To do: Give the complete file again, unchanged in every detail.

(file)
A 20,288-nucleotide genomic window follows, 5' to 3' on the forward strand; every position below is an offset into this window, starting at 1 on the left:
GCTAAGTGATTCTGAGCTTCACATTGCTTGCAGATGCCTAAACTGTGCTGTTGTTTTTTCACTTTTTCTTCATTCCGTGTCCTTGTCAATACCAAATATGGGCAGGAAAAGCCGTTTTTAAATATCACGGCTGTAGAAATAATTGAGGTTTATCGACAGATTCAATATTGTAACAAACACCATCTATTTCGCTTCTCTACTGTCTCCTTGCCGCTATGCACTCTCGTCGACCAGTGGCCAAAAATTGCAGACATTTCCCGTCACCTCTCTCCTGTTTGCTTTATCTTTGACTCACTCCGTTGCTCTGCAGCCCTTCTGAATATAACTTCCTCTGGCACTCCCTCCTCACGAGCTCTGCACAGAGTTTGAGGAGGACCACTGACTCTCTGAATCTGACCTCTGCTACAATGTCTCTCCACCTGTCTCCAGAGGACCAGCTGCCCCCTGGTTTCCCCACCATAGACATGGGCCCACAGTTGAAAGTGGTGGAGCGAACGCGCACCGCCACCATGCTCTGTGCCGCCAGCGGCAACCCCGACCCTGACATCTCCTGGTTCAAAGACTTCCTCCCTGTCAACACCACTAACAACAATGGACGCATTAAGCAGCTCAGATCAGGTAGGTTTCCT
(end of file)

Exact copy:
A 20,288-nucleotide genomic window follows, 5' to 3' on the forward strand; every position below is an offset into this window, starting at 1 on the left:
GCTAAGTGATTCTGAGCTTCACATTGCTTGCAGATGCCTAAACTGTGCTGTTGTTTTTTCACTTTTTCTTCATTCCGTGTCCTTGTCAATACCAAATATGGGCAGGAAAAGCCGTTTTTAAATATCACGGCTGTAGAAATAATTGAGGTTTATCGACAGATTCAATATTGTAACAAACACCATCTATTTCGCTTCTCTACTGTCTCCTTGCCGCTATGCACTCTCGTCGACCAGTGGCCAAAAATTGCAGACATTTCCCGTCACCTCTCTCCTGTTTGCTTTATCTTTGACTCACTCCGTTGCTCTGCAGCCCTTCTGAATATAACTTCCTCTGGCACTCCCTCCTCACGAGCTCTGCACAGAGTTTGAGGAGGACCACTGACTCTCTGAATCTGACCTCTGCTACAATGTCTCTCCACCTGTCTCCAGAGGACCAGCTGCCCCCTGGTTTCCCCACCATAGACATGGGCCCACAGTTGAAAGTGGTGGAGCGAACGCGCACCGCCACCATGCTCTGTGCCGCCAGCGGCAACCCCGACCCTGACATCTCCTGGTTCAAAGACTTCCTCCCTGTCAACACCACTAACAACAATGGACGCATTAAGCAGCTCAGATCAGGTAGGTTTCCT